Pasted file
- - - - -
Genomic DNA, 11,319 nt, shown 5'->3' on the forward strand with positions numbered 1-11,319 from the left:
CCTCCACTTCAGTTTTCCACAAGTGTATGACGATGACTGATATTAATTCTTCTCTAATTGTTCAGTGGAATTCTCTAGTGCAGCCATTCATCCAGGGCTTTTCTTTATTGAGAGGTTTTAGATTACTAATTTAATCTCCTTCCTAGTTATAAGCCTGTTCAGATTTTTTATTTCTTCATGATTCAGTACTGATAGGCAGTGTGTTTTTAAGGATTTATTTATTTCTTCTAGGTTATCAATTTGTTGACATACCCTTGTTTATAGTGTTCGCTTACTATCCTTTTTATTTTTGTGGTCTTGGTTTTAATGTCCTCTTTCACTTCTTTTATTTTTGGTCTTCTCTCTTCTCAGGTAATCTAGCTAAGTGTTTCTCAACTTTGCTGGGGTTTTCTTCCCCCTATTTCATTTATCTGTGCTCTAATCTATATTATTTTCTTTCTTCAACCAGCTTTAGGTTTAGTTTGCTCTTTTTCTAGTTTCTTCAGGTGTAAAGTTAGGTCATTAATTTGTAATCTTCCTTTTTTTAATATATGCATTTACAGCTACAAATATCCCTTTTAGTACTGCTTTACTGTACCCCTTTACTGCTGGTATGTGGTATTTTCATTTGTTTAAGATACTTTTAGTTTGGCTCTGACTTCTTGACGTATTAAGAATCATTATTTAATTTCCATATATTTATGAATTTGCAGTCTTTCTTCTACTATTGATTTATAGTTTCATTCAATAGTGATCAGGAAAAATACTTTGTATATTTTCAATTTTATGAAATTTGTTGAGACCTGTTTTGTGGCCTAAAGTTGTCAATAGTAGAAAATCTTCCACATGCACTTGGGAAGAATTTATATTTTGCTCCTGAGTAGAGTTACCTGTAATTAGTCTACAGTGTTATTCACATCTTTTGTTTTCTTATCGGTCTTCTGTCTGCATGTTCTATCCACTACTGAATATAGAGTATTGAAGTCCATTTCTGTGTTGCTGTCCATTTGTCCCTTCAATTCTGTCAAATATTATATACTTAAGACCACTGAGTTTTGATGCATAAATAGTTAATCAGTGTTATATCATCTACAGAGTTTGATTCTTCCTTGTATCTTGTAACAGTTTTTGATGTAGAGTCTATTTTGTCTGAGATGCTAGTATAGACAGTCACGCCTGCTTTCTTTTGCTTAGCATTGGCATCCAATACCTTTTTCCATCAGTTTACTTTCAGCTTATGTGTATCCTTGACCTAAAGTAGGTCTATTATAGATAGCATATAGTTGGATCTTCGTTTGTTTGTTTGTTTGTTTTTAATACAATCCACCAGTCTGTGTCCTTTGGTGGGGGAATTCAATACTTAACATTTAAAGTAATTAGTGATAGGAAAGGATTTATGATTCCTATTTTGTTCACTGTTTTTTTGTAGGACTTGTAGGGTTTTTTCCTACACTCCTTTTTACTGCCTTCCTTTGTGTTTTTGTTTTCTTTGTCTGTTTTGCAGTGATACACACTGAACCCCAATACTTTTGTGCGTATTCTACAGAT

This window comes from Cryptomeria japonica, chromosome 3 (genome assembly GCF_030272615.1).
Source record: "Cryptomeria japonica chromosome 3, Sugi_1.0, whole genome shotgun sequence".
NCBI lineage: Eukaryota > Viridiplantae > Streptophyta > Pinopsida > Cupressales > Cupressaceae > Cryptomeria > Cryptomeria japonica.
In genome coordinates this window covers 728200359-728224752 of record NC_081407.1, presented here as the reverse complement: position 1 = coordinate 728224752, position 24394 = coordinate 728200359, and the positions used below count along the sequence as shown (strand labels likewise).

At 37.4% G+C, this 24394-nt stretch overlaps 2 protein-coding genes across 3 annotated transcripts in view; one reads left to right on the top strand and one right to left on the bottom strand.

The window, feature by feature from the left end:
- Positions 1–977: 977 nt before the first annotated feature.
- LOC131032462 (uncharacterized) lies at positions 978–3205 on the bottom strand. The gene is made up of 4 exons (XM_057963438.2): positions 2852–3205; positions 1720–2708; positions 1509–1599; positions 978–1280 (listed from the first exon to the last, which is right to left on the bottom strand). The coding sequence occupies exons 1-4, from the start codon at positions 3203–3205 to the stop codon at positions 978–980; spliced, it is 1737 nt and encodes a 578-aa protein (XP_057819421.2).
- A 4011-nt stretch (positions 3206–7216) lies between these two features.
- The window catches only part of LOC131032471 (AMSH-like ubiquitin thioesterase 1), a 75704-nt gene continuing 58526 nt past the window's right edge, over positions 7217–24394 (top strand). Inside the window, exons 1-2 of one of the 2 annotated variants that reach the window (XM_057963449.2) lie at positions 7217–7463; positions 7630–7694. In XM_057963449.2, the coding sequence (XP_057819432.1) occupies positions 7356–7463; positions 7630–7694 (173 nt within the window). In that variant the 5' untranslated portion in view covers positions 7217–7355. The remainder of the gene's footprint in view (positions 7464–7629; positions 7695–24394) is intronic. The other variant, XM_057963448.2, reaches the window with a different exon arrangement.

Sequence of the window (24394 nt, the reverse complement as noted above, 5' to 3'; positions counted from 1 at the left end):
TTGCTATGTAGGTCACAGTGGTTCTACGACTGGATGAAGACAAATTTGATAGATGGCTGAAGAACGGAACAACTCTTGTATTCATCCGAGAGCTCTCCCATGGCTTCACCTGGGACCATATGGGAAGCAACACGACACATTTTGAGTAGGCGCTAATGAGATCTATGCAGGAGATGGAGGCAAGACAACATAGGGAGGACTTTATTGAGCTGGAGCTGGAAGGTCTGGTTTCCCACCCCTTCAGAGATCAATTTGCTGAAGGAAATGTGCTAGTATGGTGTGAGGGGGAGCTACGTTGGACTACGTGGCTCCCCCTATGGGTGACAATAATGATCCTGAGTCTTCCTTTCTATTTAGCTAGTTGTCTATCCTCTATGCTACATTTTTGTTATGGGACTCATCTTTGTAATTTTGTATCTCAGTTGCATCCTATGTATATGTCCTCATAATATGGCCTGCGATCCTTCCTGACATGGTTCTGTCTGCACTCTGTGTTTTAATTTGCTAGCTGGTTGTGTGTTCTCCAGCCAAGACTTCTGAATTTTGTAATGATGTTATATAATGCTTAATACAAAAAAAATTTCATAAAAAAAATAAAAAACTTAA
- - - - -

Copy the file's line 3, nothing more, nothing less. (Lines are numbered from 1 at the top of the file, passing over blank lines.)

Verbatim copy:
This window comes from Cryptomeria japonica, chromosome 3 (genome assembly GCF_030272615.1).